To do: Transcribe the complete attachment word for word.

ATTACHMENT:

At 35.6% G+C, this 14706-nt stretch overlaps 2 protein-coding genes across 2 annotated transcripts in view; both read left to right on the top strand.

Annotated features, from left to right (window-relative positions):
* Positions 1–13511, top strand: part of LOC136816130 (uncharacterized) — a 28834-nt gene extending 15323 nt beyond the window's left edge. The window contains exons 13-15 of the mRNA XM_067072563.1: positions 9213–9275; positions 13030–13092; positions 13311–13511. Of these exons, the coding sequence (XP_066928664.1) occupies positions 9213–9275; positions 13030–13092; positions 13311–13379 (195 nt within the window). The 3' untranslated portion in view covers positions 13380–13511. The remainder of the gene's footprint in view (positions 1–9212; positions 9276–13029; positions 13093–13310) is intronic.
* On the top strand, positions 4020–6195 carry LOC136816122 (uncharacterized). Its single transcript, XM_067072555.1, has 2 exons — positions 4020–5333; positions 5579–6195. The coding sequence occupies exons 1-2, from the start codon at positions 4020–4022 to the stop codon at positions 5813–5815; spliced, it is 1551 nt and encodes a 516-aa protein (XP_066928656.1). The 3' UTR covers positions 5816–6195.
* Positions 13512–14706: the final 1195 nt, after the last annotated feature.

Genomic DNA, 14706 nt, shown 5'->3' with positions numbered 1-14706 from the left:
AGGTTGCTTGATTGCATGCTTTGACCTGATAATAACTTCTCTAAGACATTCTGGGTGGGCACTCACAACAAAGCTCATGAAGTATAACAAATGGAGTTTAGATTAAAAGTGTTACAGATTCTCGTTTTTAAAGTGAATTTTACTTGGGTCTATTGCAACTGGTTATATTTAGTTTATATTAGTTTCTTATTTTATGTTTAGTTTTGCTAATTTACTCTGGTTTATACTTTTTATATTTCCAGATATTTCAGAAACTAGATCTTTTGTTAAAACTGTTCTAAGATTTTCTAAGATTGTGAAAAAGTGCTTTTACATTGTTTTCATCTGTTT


At 35.6% G+C, this 14706-nt stretch overlaps 2 protein-coding genes across 2 annotated transcripts in view; both read left to right on the top strand.

Annotated features, from left to right (window-relative positions):
* Positions 1–13511, top strand: part of LOC136816130 (uncharacterized) — a 28834-nt gene extending 15323 nt beyond the window's left edge. The window contains exons 13-15 of the mRNA XM_067072563.1: positions 9213–9275; positions 13030–13092; positions 13311–13511. Of these exons, the coding sequence (XP_066928664.1) occupies positions 9213–9275; positions 13030–13092; positions 13311–13379 (195 nt within the window). The 3' untranslated portion in view covers positions 13380–13511. The remainder of the gene's footprint in view (positions 1–9212; positions 9276–13029; positions 13093–13310) is intronic.
* On the top strand, positions 4020–6195 carry LOC136816122 (uncharacterized). Its single transcript, XM_067072555.1, has 2 exons — positions 4020–5333; positions 5579–6195. The coding sequence occupies exons 1-2, from the start codon at positions 4020–4022 to the stop codon at positions 5813–5815; spliced, it is 1551 nt and encodes a 516-aa protein (XP_066928656.1). The 3' UTR covers positions 5816–6195.
* Positions 13512–14706: the final 1195 nt, after the last annotated feature.

Genomic DNA, 14706 nt, shown 5'->3' with positions numbered 1-14706 from the left:
AGGTTGCTTGATTGCATGCTTTGACCTGATAATAACTTCTCTAAGACATTCTGGGTGGGCACTCACAACAAAGCTCATGAAGTATAACAAATGGAGTTTAGATTAAAAGTGTTACAGATTCTCGTTTTTAAAGTGAATTTTACTTGGGTCTATTGCAACTGGTTATATTTAGTTTATATTAGTTTCTTATTTTATGTTTAGTTTTGCTAATTTACTCTGGTTTATACTTTTTATATTTCCAGATATTTCAGAAACTAGATCTTTTGTTAAAACTGTTCTAAGATTTTCTAAGATTGTGAAAAAGTGCTTTTACATTGTTTTCATCTGTTT